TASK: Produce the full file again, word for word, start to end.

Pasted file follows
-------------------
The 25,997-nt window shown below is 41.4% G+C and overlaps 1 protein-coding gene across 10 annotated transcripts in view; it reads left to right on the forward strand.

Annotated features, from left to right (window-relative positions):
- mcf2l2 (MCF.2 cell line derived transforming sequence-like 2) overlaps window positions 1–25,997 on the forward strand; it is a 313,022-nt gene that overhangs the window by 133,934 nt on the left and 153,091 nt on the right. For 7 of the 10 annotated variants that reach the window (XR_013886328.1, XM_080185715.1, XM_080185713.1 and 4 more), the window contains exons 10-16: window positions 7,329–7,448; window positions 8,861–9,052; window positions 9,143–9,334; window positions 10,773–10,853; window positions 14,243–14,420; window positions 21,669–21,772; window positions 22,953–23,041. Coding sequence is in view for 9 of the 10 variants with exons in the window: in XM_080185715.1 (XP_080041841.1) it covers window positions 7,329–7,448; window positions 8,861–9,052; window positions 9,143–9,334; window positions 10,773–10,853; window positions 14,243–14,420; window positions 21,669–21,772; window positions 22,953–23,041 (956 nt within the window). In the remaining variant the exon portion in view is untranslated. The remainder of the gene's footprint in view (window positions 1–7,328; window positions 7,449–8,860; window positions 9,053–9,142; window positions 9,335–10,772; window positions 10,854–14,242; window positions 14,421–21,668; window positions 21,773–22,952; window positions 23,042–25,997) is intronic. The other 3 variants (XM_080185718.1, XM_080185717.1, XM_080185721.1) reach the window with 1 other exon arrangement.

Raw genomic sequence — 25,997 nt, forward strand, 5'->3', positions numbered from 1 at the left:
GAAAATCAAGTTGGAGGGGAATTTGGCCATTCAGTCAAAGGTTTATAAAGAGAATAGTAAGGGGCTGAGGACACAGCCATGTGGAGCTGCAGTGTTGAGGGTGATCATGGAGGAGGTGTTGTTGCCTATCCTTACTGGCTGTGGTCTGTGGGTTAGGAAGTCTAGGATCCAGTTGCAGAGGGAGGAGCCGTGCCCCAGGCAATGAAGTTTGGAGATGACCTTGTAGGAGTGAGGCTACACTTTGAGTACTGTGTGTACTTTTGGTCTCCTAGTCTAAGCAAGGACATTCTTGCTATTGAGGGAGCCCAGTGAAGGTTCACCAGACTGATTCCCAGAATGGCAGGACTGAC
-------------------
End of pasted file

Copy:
The 25,997-nt window shown below is 41.4% G+C and overlaps 1 protein-coding gene across 10 annotated transcripts in view; it reads left to right on the forward strand.

Annotated features, from left to right (window-relative positions):
- mcf2l2 (MCF.2 cell line derived transforming sequence-like 2) overlaps window positions 1–25,997 on the forward strand; it is a 313,022-nt gene that overhangs the window by 133,934 nt on the left and 153,091 nt on the right. For 7 of the 10 annotated variants that reach the window (XR_013886328.1, XM_080185715.1, XM_080185713.1 and 4 more), the window contains exons 10-16: window positions 7,329–7,448; window positions 8,861–9,052; window positions 9,143–9,334; window positions 10,773–10,853; window positions 14,243–14,420; window positions 21,669–21,772; window positions 22,953–23,041. Coding sequence is in view for 9 of the 10 variants with exons in the window: in XM_080185715.1 (XP_080041841.1) it covers window positions 7,329–7,448; window positions 8,861–9,052; window positions 9,143–9,334; window positions 10,773–10,853; window positions 14,243–14,420; window positions 21,669–21,772; window positions 22,953–23,041 (956 nt within the window). In the remaining variant the exon portion in view is untranslated. The remainder of the gene's footprint in view (window positions 1–7,328; window positions 7,449–8,860; window positions 9,053–9,142; window positions 9,335–10,772; window positions 10,854–14,242; window positions 14,421–21,668; window positions 21,773–22,952; window positions 23,042–25,997) is intronic. The other 3 variants (XM_080185718.1, XM_080185717.1, XM_080185721.1) reach the window with 1 other exon arrangement.

Raw genomic sequence — 25,997 nt, forward strand, 5'->3', positions numbered from 1 at the left:
GAAAATCAAGTTGGAGGGGAATTTGGCCATTCAGTCAAAGGTTTATAAAGAGAATAGTAAGGGGCTGAGGACACAGCCATGTGGAGCTGCAGTGTTGAGGGTGATCATGGAGGAGGTGTTGTTGCCTATCCTTACTGGCTGTGGTCTGTGGGTTAGGAAGTCTAGGATCCAGTTGCAGAGGGAGGAGCCGTGCCCCAGGCAATGAAGTTTGGAGATGACCTTGTAGGAGTGAGGCTACACTTTGAGTACTGTGTGTACTTTTGGTCTCCTAGTCTAAGCAAGGACATTCTTGCTATTGAGGGAGCCCAGTGAAGGTTCACCAGACTGATTCCCAGAATGGCAGGACTGAC